As temperatures drop, it is important to know the impact of cold weather on your horse’s water intake. With Haygain, we delve into the reasons why horses might drink less in cold weather, and why it is so important for horses to stay hydrated even during winter.
Why are horses more at risk of dehydration in winter?
Dehydration occurs when a horse has not taken in enough water. There are two simple reasons why this may occur more often in winter than the rest of the year. First, when temperatures drop, the available water temperature also drops.
Research has shown that horses drink more water when it is warm or lukewarm; this means they may turn their noses up at very cold water. Old horses with broken or worn-out teeth may find cold or semi-frozen water very painful, making them vulnerable to winter dehydration.
Secondly, in the winter months many domestic horses spend more time eating dry forage than meadow grass. Hay is nothing more than dry grass, so the absence of moisture should not be surprising. When undergoing rapid changes in feeding routines, horses may lose the liquid they would normally take from grass.
What happens to dehydrated horses?
Physical signs of dehydration in horses include sunken eyes, tight skin and fatigue. These signs indicate that the horse has lost about 5 percent of its body weight in water; this means that a 500 kg horse will have lost 22 kg of fluid, the equivalent of a large bag of hard feed-a considerable amount!
Interestingly, the mechanism that triggers the sensation of thirst (caused by high blood sodium levels) is slower in horses because they sweat sodium more readily than humans. This means that the blood sodium concentration remains low even when they have been sweating a lot, and your horse will not get thirsty as quickly.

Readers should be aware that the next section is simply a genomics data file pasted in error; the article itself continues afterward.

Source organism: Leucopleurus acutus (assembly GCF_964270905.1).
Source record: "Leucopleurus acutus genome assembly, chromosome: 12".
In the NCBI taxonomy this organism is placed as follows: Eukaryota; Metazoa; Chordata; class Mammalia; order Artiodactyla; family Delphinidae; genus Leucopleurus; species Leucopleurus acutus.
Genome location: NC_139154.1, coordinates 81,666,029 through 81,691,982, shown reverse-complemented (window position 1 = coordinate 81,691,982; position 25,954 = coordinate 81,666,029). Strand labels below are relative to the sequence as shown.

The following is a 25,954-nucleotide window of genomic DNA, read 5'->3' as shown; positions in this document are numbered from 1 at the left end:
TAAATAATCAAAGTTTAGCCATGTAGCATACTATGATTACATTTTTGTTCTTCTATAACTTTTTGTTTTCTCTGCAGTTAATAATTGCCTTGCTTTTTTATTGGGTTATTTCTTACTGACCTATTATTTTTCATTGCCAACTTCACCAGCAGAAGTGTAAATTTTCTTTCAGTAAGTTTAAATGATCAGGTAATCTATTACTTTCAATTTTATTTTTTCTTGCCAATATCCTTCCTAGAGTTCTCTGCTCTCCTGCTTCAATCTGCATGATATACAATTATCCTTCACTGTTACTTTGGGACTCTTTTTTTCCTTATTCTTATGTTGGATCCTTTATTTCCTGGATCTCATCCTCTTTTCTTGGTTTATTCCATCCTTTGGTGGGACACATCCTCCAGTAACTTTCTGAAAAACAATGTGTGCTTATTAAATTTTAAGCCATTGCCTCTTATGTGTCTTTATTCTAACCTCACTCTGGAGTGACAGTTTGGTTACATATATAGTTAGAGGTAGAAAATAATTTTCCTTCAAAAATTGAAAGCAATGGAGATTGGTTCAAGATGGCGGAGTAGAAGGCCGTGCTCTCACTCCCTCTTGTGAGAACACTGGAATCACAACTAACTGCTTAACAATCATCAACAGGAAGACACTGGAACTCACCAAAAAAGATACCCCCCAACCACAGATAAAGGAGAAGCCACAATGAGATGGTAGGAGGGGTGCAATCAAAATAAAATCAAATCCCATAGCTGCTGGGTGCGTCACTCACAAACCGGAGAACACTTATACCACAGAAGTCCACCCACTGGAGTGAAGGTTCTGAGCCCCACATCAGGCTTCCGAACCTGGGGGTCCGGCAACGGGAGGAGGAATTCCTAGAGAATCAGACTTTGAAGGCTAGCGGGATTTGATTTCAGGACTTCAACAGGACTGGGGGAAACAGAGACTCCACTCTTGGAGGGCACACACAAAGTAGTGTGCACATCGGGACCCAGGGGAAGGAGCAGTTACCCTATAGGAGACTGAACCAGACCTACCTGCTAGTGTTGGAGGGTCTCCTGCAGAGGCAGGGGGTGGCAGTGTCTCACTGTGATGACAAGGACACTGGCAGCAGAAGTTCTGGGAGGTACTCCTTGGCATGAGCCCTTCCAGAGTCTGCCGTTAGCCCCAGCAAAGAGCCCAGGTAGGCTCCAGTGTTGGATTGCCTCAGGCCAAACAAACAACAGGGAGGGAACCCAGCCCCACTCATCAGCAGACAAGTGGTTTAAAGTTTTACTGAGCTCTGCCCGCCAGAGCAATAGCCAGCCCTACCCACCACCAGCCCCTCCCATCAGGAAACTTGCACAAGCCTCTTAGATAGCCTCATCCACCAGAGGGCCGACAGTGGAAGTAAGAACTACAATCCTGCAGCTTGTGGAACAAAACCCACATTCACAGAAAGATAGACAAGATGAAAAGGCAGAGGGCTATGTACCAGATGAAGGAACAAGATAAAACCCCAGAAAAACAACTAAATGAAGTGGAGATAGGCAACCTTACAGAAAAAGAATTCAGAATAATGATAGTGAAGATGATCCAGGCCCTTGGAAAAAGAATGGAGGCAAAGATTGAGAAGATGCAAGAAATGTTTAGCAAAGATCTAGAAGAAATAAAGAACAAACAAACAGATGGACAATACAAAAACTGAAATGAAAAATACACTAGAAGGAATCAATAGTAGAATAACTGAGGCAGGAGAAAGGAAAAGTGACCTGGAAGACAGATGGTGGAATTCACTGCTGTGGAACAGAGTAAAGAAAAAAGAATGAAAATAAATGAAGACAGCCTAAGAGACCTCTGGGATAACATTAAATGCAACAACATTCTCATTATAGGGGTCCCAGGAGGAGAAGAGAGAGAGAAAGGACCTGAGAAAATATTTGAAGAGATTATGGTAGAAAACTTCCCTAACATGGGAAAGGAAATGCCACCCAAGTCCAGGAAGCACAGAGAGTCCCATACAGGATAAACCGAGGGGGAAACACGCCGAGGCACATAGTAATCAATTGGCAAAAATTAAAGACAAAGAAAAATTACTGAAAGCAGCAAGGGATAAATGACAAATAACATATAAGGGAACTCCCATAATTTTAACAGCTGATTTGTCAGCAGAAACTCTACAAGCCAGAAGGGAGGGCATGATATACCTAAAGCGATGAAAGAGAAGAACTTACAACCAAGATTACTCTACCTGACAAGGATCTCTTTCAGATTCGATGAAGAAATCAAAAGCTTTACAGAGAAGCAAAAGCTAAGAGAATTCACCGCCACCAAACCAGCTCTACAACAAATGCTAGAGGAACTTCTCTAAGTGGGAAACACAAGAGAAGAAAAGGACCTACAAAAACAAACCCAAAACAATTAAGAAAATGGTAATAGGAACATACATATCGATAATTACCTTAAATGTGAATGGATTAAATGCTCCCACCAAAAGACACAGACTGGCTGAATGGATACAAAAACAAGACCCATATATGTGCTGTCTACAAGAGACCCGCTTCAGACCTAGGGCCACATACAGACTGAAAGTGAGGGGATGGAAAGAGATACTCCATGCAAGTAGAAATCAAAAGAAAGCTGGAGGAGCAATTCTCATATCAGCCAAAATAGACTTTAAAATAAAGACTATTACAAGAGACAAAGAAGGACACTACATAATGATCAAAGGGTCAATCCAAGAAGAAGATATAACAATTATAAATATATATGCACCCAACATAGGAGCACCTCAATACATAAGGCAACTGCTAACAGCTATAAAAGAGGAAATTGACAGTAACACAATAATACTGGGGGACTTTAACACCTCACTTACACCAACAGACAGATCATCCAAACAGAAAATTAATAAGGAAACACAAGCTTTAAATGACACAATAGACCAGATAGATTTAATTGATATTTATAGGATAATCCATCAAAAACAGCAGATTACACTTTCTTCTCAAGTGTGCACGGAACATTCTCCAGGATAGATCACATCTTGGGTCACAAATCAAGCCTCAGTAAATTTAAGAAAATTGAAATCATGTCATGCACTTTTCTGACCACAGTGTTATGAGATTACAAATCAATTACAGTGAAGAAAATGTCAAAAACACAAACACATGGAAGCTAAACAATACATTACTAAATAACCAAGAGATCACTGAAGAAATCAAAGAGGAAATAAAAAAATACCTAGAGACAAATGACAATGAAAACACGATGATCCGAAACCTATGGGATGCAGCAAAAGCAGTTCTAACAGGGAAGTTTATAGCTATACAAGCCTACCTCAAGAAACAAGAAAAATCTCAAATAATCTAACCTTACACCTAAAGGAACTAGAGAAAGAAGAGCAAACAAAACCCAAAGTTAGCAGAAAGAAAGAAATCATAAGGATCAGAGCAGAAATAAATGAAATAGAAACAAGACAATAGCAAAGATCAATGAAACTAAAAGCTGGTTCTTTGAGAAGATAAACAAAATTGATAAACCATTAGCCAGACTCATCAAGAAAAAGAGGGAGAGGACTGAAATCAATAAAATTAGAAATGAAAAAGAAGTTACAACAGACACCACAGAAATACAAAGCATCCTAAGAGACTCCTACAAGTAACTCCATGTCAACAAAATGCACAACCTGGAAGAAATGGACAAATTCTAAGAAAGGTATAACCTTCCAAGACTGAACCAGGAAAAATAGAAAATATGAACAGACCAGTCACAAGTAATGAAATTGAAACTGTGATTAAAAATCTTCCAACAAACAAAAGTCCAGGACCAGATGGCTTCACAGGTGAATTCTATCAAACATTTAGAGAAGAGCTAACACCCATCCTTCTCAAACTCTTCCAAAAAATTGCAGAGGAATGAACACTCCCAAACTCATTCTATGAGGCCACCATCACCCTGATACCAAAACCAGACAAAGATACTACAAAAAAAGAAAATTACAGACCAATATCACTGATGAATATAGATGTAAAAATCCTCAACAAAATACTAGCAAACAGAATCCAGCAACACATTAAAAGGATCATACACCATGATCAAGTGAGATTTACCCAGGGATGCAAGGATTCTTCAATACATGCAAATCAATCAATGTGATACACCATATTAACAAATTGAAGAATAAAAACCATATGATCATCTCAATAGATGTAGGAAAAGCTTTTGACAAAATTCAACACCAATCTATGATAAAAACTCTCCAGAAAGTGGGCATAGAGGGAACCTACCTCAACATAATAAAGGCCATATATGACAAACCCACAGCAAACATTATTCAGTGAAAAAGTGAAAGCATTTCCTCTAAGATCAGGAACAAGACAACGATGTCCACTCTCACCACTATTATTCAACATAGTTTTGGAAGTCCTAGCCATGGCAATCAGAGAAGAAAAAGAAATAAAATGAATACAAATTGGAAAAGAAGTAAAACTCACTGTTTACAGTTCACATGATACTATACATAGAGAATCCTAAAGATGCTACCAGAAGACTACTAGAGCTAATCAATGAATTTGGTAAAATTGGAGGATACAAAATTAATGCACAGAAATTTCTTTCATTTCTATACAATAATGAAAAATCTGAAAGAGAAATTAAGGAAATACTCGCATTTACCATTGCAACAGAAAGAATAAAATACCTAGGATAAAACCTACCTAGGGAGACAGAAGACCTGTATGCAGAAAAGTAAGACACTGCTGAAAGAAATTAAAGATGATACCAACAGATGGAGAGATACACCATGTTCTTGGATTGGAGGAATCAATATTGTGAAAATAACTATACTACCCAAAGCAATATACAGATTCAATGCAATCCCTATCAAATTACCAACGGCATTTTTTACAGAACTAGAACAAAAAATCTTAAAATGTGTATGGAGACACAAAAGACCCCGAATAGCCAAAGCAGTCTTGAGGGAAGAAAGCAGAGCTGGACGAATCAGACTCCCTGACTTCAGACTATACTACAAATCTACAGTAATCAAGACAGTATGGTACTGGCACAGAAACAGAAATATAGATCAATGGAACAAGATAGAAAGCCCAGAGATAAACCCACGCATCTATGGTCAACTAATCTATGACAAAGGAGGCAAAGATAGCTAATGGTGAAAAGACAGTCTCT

If your horse undertakes strenuous exercise in winter, it is worth keeping an eye on him and taking steps to encourage him to drink.
Dehydration can lead to even more serious health complications for our equines, such as constipation colic, caused by a buildup of dry feed or forage in the large intestine or colon. Cases of constipation colic that need to be treated by the veterinarian increase in the winter months, when horses eat more dry forage and drink less water.
How to make horses drink in winter?
It is now clear that it is important to make sure a horse does not become dehydrated in the winter to reduce the risk of constipation colic and ensure that he is happy and healthy. Here are a number of steps worth taking that can easily fit into the stable management routine:
Warm water in the forage
Add warm or slightly warm water to any chopped forage or hard feed, so the horse will take in fluids without drinking more water.
Apple juice in water
Try adding apple juice to the water-but be sure to offer them ‘plain’ water as well, in case they turn their noses up at the flavored option. Some horses have shown a preference for flavored water and will drink more of it than regular water.
Hot water in buckets
Add hot water to buckets, feeders and troughs as often as possible in the winter months-we know that horses are more likely to drink lukewarm or slightly warm water, so it is worth boiling the kettle a couple of times a day.
Steams the hay with Haygain!
Steams the hay! A hay bale Steamed with Haygain contains up to 3 times more moisture than a dry one, a great way to introduce more fluids “on the sly.”
Steam purification of hay also has many other surprising benefits, such as reducing the risk of inflammatory diseases of the respiratory tract due to dust in hay, and eliminating most of the molds, fungi and bacteria in hay.